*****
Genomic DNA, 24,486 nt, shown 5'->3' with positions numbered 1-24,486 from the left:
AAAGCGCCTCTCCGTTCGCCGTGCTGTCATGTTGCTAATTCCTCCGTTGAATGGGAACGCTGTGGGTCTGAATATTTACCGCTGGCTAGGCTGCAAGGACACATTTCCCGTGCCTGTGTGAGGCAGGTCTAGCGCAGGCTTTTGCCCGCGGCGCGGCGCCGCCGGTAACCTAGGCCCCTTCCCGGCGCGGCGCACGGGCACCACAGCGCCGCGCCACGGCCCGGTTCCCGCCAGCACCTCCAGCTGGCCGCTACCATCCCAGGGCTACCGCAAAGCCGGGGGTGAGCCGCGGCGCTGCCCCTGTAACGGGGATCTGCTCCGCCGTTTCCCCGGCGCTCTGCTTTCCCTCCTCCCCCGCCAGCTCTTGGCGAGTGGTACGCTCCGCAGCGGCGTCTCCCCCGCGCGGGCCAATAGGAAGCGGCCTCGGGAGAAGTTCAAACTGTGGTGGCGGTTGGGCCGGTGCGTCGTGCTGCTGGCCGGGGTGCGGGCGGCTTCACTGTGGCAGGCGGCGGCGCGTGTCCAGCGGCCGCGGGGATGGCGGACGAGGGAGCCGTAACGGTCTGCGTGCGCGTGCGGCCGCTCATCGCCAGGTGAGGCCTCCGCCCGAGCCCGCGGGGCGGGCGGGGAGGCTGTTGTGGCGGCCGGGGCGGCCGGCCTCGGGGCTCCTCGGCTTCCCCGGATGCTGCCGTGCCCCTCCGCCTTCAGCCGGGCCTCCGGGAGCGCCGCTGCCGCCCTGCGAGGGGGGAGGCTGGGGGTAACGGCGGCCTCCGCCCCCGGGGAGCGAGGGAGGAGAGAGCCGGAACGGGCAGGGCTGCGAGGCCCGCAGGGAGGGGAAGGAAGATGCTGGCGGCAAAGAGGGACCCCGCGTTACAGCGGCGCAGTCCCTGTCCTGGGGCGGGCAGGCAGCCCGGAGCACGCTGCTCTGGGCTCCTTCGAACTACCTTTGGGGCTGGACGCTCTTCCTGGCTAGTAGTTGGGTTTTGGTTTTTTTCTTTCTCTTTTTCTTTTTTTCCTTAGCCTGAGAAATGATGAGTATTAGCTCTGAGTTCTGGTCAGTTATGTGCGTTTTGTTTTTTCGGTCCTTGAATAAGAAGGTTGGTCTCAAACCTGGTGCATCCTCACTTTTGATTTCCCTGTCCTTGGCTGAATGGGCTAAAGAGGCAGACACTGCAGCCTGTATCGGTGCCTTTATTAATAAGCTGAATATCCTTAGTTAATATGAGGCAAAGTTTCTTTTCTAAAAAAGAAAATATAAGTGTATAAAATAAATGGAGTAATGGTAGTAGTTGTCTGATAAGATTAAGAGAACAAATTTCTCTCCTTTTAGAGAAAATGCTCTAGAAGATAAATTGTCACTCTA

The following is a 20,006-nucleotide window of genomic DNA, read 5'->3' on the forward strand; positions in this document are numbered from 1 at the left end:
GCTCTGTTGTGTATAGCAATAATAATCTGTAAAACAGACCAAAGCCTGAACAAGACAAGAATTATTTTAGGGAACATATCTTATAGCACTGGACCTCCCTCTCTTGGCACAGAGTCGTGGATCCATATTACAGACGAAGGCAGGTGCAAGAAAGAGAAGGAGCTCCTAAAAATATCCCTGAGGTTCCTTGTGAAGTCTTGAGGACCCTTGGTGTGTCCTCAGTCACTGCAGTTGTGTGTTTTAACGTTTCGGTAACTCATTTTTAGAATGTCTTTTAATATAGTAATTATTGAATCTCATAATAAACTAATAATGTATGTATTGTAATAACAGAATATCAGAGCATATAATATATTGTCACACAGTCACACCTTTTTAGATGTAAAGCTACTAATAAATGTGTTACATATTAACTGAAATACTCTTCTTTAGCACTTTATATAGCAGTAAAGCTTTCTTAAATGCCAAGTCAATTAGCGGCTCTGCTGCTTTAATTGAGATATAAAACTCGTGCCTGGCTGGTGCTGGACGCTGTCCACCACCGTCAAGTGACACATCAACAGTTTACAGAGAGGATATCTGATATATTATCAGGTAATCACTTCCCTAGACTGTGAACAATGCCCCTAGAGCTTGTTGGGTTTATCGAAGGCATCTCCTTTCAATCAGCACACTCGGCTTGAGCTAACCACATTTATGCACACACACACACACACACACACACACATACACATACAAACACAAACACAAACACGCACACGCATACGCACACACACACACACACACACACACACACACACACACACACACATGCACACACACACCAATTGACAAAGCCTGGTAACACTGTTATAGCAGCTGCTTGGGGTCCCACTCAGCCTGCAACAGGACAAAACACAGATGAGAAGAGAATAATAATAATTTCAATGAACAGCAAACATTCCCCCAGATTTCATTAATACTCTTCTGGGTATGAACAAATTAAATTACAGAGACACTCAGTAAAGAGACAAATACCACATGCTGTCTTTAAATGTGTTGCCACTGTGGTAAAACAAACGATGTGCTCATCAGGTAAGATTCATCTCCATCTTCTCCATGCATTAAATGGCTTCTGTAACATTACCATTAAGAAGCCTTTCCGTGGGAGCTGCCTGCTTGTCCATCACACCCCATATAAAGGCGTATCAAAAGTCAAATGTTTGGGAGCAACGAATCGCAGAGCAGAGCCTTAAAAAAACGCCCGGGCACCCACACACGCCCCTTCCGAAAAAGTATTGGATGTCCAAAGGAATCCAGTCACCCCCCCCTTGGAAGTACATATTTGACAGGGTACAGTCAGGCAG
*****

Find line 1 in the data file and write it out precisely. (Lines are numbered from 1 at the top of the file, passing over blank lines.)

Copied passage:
Genomic DNA, 24,486 nt, shown 5'->3' with positions numbered 1-24,486 from the left: